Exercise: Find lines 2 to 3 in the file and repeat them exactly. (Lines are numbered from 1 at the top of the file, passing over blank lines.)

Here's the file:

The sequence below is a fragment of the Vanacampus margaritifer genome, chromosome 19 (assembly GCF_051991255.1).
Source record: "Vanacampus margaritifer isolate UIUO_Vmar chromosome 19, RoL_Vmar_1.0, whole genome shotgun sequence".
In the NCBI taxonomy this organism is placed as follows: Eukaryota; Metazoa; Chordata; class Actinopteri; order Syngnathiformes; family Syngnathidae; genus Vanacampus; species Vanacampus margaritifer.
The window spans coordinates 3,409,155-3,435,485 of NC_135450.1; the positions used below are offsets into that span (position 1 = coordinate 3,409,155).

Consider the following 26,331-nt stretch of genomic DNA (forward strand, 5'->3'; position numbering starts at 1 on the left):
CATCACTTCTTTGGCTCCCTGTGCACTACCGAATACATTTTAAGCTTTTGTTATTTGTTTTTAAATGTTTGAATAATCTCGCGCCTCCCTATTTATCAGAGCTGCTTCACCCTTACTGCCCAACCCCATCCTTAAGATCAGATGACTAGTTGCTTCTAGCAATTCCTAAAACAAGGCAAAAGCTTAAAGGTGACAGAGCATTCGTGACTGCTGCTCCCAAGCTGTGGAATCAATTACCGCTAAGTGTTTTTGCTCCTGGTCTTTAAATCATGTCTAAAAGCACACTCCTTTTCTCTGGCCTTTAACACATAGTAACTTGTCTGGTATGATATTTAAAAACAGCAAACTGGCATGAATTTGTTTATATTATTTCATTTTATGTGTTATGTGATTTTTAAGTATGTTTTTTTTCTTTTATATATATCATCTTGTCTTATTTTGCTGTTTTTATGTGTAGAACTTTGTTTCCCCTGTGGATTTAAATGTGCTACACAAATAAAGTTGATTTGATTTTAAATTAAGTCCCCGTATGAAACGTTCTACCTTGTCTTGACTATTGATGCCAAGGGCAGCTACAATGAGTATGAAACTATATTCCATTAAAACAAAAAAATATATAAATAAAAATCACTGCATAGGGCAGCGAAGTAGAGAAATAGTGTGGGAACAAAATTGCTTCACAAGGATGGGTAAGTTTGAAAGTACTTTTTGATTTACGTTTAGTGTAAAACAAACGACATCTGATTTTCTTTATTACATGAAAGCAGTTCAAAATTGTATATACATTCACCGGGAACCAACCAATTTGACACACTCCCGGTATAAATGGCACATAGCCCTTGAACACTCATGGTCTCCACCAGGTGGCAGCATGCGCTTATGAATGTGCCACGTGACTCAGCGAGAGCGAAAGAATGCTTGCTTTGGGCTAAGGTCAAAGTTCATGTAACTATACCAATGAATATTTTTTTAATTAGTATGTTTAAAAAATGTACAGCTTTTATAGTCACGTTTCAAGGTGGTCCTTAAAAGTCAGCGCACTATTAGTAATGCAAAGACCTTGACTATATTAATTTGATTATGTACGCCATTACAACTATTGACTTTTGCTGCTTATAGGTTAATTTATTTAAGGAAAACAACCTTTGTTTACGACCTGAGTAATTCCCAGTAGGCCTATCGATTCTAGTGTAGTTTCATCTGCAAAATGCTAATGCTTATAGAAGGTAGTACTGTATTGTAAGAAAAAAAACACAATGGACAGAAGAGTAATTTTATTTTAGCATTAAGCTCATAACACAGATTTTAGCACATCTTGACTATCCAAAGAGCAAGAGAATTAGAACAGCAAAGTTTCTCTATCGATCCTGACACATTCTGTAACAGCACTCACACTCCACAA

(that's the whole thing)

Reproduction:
Source record: "Vanacampus margaritifer isolate UIUO_Vmar chromosome 19, RoL_Vmar_1.0, whole genome shotgun sequence".
In the NCBI taxonomy this organism is placed as follows: Eukaryota; Metazoa; Chordata; class Actinopteri; order Syngnathiformes; family Syngnathidae; genus Vanacampus; species Vanacampus margaritifer.